08 June 2018
| Alan Burkitt-Gray
BT has announced that CEO Gavin Patterson will leave later in the year and says it is looking for a successor.
The UK incumbent has bowed to
pressure from some of its large institutional investors, which earlier this week told chairman Jan du
Plessis that they were "losing faith" in Patterson.
Du Plessis said this morning that "the board is fully
supportive of the strategy recently set out by Gavin and his
team", and yet it decided that the CEO has to go. The statement
seemed to echo the famous surgeon’s comment: "The
operation was successful, but the patient died." In this case,
"the strategy was right, but the strategist has to go".
The statement was headed "BT Chief executive succession
planning", in a bit of spin-doctoring that was trying to
indicate this was a long-term plan instead of something forced
on the group in the last few days by its leading institutional
BT’s shareholders remained unimpressed this
morning. The share price, which was £2.08 on Monday,
briefly spiked but then went down to £2.03 –
implying a 2.5% loss of value in a single week. Two years ago
they were £4.52.
A footnote to the announcement said that when he steps down
Patterson "will be treated as a good leaver and be paid
strictly in accordance with the terms of his employment
contract and BT’s remuneration policy, as approved
by shareholders in 2017". But "he will now not be receiving the
2018 incentive share plan award described in the annual
BT said in May that it will fire 13,000 people from its
workforce, mostly in mid-management roles. The BT board appears
to have accepted that Patterson is not the right person to
handle that – or some of the other challenges that are
facing the group.
With the exception of its mobile operation, EE, and its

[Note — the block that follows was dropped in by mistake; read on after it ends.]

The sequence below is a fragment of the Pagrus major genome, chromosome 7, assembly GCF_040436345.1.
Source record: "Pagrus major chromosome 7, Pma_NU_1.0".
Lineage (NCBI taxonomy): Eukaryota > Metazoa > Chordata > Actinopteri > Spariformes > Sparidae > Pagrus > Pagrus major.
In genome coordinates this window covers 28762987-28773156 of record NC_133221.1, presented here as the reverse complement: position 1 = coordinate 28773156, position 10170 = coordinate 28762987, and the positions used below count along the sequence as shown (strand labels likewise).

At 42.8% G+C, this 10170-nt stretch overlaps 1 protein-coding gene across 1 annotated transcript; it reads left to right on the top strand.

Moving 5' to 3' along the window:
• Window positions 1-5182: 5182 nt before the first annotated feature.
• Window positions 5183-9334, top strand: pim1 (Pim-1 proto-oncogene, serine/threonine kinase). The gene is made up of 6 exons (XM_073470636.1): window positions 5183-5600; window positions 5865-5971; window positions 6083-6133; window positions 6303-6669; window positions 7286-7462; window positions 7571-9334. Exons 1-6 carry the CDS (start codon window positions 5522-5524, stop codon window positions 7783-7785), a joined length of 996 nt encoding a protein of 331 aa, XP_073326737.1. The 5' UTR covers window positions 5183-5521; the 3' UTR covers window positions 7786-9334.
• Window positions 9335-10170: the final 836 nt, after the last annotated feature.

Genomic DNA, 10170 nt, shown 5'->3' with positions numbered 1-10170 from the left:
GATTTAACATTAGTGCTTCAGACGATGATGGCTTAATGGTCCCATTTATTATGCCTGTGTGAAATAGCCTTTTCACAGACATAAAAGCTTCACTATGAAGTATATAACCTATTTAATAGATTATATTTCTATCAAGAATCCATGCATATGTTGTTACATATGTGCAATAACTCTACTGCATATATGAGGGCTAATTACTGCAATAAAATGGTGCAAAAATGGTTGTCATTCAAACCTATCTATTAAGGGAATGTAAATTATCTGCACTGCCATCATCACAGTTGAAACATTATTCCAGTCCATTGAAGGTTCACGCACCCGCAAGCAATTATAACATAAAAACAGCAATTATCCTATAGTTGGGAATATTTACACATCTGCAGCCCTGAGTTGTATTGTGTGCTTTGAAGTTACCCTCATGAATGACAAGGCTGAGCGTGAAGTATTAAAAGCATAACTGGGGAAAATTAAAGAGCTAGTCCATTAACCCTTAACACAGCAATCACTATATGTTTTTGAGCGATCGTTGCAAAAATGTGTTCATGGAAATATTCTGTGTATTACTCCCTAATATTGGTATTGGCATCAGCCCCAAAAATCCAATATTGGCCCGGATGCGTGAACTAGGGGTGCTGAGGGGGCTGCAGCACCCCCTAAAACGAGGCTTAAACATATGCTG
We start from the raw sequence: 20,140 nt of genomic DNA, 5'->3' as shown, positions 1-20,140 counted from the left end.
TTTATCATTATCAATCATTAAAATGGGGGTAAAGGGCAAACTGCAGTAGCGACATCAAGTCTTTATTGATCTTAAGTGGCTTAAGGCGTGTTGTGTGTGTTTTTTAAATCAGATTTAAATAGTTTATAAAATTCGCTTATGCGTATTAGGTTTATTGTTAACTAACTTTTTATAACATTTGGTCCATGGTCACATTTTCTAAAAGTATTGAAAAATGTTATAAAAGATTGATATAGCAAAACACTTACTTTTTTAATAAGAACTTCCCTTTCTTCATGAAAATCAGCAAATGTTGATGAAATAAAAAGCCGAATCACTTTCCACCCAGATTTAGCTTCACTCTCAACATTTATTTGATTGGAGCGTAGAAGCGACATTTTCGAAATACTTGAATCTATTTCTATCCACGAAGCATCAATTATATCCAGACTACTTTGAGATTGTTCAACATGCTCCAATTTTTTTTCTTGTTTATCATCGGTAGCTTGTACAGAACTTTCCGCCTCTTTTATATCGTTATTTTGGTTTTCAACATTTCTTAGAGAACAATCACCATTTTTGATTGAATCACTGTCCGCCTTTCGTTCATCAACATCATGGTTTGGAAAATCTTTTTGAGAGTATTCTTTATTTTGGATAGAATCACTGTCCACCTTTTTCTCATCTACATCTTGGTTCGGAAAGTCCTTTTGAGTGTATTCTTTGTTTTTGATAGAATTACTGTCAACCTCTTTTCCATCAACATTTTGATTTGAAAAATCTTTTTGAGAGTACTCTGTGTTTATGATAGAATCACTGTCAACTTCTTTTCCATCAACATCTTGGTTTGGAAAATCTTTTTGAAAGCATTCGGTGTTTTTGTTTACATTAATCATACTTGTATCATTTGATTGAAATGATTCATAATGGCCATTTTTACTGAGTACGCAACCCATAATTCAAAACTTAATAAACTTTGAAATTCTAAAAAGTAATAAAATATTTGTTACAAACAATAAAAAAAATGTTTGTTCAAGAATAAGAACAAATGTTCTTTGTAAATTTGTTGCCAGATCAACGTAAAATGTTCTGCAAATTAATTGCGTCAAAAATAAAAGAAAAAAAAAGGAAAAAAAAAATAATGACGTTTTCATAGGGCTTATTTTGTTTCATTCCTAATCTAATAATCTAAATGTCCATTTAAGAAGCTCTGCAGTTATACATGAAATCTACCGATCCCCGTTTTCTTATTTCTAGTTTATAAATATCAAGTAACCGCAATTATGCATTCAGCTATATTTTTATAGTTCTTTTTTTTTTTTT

last-mile operation, Openreach, most divisions reported poor results a month
ago. BT Global Services showed annual revenue down 9%;
Wholesale and Ventures had revenue down 5%. On the consumer
side, revenue was up 3%, more or less the current inflation
rate in the UK. Overall revenue was down 1% and debt was up
7.7% to £9.6 billion.
This might be the opportunity for a new CEO to make some bold
moves. One possibility would be offering to sell Global
Services, for example, to another global carrier.
BT’s UK competitors have long angled for Openreach
to be moved out of BT’s direct control, either as
a separately quoted company or perhaps jointly owned by major
And of course a new CEO might decide to appoint a new senior
Du Plessis, who became chairman late last year, said this
morning: "The broader reaction to our recent results
announcement has though demonstrated to Gavin and me that there
is a need for a change of leadership to deliver this
He added: "I am confident that, for the remainder of his term,
Gavin and his senior management team will continue to display
the energy required to deal with every dimension of the task at
In Patterson’s statement he led with the launch of
BT Sport – showing defiance to many
shareholders’ dismay at how much the company has
spent on sports rights. He included in his list of achievements
"the purchase and integration of EE" as well as "the agreement
to create greater independence for Openreach" – though
that was forced on BT by the regulator, Ofcom, in the face of
stiff resistance by the company.
He said: "BT is a great business and, with the new management
team I’ve recently put in place, is I believe very
well positioned to thrive in the future."
The new CEO, whoever he or she is, will have barely been in
office more than a few weeks before a significant deadline
looms. In January 2019, BT’s largest shareholder,
Deutsche Telekom with 14%, will be able to sell its shares or
– perhaps more likely – make a takeover
The latest indication, in February 2018,
was that Tim Höttges, CEO of Deutsche Telekom and a
non-executive director of BT, would like to make a bid.